model/vrmlVirtual Reality Modelling Language
model/vnd.collada+xmlCollada file format for 3D applications, written in XML

Example Media Type

The example type is used as a placeholder for examples that show how to use media types. They should only be used in sample code and documentation.

example/formatHere, example is being used to describe a type
audio/exampleHere, example is being used to describe a subtype

Multipart Types

Multipart types are used for documents that are broken into pieces. This might be for one of two reasons:

  • The individual pieces of the document have different Media Types
  • A large field needs to be broken into parts for transmission, then re-assembled when it has been received

Below, you can see the two multipart media types.

The message type is for messages that either include other messages (for example an email that contains a forwarded email), or for very large messages that are sent in chunks.

message/rfc822For forwarded messages and replied-to messages
message/partialFor parts of messages that are split up into chunks

The multipart type is used for data that will contain mutliple components that can have their own media type.

multipart/form-dataUsed to send form data that may also contain files

Extra Information in Subtypes

Subtypes can use prefixes, suffixes and optional parameters to provide extra information.


The following three prefixes can be used at the start of a subtype. These prefixes are sometimes referred to as registration trees as they have more information about how the media types are registered with the IANA.

  • vnd. indicates that they are for use with software created by a specific vendor
  • prs. indicates that it is a personal or experimental format
  • x- indicates that they are unregistered with IANA
application/vnd.apple.keynoteApple Keynote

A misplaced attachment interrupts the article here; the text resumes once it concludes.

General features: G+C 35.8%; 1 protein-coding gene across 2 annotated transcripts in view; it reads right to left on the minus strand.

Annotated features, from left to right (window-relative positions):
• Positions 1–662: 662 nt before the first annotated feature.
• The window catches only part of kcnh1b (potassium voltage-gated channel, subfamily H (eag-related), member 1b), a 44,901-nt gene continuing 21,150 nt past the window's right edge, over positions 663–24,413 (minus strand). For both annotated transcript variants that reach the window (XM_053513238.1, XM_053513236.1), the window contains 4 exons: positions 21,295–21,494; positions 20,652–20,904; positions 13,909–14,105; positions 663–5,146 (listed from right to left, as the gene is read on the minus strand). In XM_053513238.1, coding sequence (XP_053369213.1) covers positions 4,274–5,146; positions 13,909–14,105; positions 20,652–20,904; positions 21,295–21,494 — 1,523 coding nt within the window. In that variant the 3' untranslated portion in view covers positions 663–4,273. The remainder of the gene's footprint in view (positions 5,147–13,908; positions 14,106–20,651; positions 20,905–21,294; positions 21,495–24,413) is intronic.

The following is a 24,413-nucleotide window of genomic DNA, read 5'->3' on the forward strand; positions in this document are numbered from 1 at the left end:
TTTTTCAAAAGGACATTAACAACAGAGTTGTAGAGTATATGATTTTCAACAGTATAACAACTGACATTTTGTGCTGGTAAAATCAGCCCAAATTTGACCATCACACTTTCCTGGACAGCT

application/vnd.ms-powerpointMicrosoft Powerpoint
image/vnd.adobe.photoshopAdobe Photoshop
application/x-x509-ca-certX.509 security certificates


When a file format is derived from either a standard or another file format, this can be indicated using a suffix.

To do this, the subtype is followed by a + symbol, then the name of the standard or format it is based on.

The examples show that the formats are written using Extensible Markup Language (XML).

image/svg+xml Indicates that SVG is written in XML
application/mathml+xml Indicates that MathML is written in XML
application/atom+xml Indicates that the Atom feed is written in XML


Parameters are specified by adding a semi-colon after the Media Type, followed by the name of the parameter, then an equals symbol, and then the value for the parameter.

text/html;charset=UTF-8 Indicates that the HTML file uses UTF-8 character encoding
video/mp4;codecs="ac-3" Indicates that the MP4 video file uses AC-3 audio encoding

For a full list of media types see: https://www.iana.org/assignments/media-types/

NOTE: Browsers use the media type of files, not their file extension, to determine how to process them. Therefore, web servers must be configured to send the correct media type in the response's Content-Type header, otherwise the file may not be rendered or handled correctly.